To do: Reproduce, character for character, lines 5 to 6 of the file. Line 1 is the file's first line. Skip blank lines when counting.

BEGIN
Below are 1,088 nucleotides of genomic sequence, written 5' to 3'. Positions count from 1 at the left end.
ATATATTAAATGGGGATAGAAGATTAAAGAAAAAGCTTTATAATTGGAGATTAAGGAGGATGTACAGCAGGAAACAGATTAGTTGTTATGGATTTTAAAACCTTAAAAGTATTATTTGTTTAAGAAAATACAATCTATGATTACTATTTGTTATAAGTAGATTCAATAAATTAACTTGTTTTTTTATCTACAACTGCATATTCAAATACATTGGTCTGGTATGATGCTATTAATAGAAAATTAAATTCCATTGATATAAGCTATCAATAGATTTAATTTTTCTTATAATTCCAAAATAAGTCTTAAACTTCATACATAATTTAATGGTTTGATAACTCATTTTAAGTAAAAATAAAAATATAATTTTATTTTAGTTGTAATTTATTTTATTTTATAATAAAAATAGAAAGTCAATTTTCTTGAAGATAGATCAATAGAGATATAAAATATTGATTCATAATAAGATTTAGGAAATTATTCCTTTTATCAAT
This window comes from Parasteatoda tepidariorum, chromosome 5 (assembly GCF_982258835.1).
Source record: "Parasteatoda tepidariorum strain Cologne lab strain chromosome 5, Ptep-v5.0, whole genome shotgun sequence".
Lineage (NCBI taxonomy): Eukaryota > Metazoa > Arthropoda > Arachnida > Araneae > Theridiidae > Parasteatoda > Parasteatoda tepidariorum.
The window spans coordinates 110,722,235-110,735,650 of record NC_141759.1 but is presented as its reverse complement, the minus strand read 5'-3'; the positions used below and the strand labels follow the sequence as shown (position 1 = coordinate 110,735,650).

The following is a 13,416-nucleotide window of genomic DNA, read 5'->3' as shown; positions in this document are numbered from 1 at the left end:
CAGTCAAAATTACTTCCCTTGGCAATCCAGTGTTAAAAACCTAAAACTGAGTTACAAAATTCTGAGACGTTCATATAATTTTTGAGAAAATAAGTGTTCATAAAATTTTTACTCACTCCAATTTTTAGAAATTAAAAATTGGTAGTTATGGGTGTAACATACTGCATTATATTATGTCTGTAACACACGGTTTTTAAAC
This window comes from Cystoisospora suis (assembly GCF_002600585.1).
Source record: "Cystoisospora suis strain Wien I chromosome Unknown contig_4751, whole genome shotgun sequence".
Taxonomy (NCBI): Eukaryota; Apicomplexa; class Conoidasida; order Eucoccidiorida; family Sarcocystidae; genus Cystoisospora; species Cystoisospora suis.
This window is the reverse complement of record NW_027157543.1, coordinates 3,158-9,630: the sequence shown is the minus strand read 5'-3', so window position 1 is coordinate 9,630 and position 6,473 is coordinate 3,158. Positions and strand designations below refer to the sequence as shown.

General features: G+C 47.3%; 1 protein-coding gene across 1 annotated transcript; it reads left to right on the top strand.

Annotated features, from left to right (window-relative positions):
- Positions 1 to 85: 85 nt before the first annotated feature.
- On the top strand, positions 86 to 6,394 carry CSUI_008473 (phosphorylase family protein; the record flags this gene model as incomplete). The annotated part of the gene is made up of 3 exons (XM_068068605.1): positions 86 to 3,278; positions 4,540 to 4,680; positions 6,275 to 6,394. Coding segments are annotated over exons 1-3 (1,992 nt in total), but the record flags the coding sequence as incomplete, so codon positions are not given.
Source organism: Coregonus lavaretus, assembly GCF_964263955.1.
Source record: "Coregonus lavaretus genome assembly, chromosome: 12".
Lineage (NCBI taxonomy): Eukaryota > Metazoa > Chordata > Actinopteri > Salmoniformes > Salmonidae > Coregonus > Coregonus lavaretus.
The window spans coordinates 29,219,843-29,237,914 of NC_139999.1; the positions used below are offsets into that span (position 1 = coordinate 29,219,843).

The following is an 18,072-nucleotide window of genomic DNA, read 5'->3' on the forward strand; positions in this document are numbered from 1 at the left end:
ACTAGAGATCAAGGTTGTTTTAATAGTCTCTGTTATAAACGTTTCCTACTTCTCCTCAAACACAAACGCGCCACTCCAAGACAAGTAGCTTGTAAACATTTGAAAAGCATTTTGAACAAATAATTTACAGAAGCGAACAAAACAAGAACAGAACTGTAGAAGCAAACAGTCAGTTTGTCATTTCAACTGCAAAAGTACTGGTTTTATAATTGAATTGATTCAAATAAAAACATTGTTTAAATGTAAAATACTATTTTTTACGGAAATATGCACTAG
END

Lineage (NCBI taxonomy): Eukaryota > Metazoa > Arthropoda > Arachnida > Araneae > Theridiidae > Parasteatoda > Parasteatoda tepidariorum.
The window spans coordinates 110,722,235-110,735,650 of record NC_141759.1 but is presented as its reverse complement, the minus strand read 5'-3'; the positions used below and the strand labels follow the sequence as shown (position 1 = coordinate 110,735,650).